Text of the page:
Dissimilar metal resistance spot welds, critical to the manufacture of medical devices, typically form brittle intermetallic compounds that are prone to failure. Here, a case study of biocompatible metals platinum and niobium using advanced analytical techniques is presented. It describes the variation of properties and microstructure using microresistance spot welding under four conditions, including a legacy process and processing conditions optimized by design of experiments. Adjustments to the electrode force, welding current, surface roughness, and pulse duration and exchanging the platinum anode contact for a cathode result in a joint with less porosity and greater uniformity in the thickness, chemistry, and microstructure of the fusion zone. The optimized microstructure contains fewer defects, with increased plasticity under deformation and a more uniform microstructure reducing the propensity for failure and variability between welds. Extensive analysis with optical, scanning electron, transmission electron microscopy coupled with nano- and micromechanical testing (such as micropillar compression) was used to characterize the weld zone.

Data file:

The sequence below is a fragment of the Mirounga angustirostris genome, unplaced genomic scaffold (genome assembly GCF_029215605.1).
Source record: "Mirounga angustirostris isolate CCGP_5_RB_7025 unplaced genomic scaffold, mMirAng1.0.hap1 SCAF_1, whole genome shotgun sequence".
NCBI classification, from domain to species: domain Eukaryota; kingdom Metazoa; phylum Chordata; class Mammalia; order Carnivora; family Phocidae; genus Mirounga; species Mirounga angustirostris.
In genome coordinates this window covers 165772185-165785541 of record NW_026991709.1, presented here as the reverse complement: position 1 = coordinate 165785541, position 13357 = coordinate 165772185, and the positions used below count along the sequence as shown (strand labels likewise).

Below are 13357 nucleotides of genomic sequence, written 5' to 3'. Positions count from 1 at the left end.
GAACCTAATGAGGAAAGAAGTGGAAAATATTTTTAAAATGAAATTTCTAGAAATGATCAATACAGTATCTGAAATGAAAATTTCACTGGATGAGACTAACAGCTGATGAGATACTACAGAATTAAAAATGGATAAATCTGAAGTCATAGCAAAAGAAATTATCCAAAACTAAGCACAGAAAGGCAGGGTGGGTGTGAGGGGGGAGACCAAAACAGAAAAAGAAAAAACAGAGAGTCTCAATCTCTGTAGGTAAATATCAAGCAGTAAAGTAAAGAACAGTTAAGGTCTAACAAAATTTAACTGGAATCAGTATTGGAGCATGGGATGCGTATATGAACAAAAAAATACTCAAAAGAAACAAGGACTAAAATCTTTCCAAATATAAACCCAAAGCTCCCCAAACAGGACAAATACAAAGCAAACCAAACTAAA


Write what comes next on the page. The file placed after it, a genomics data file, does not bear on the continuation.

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The authors would like to acknowledge the Med-tronic Restorative Therapies Group leadership for financial support of this research. D. Sorensen would like to thank Mr. Brandon Van Leer and Dr. Jan Ringnalda of Thermo Fisher Scientific for helpful sample preparation advice, Mr. Brian Leigh of Med-tronic for performing the ICP–OES analysis, Ms. Elizabeth Rentas of Medtronic for assistance in sample preparation, Dr. Wen Tan of Medtronic for helpful discussion related to process–properties relationships, and Ms. Margaret Flury of Medtronic for careful proofreading of this manuscript. We would also like to thank Dr. Ryan Wu formerly of the Mkhoyan Group at the University of Minnesota for invaluable assistance with the monochromated EELS experiments. Finally, WZ acknowledges the support from the Ohio State University Simulation Innovation and Modeling Center (SIMCenter) and Ms. Ying Lu for helpful discussion on finite element modeling. Parts of this work were carried out in the Characterization Facility, University of Minnesota, which receives partial support from NSF through the MRSEC program.
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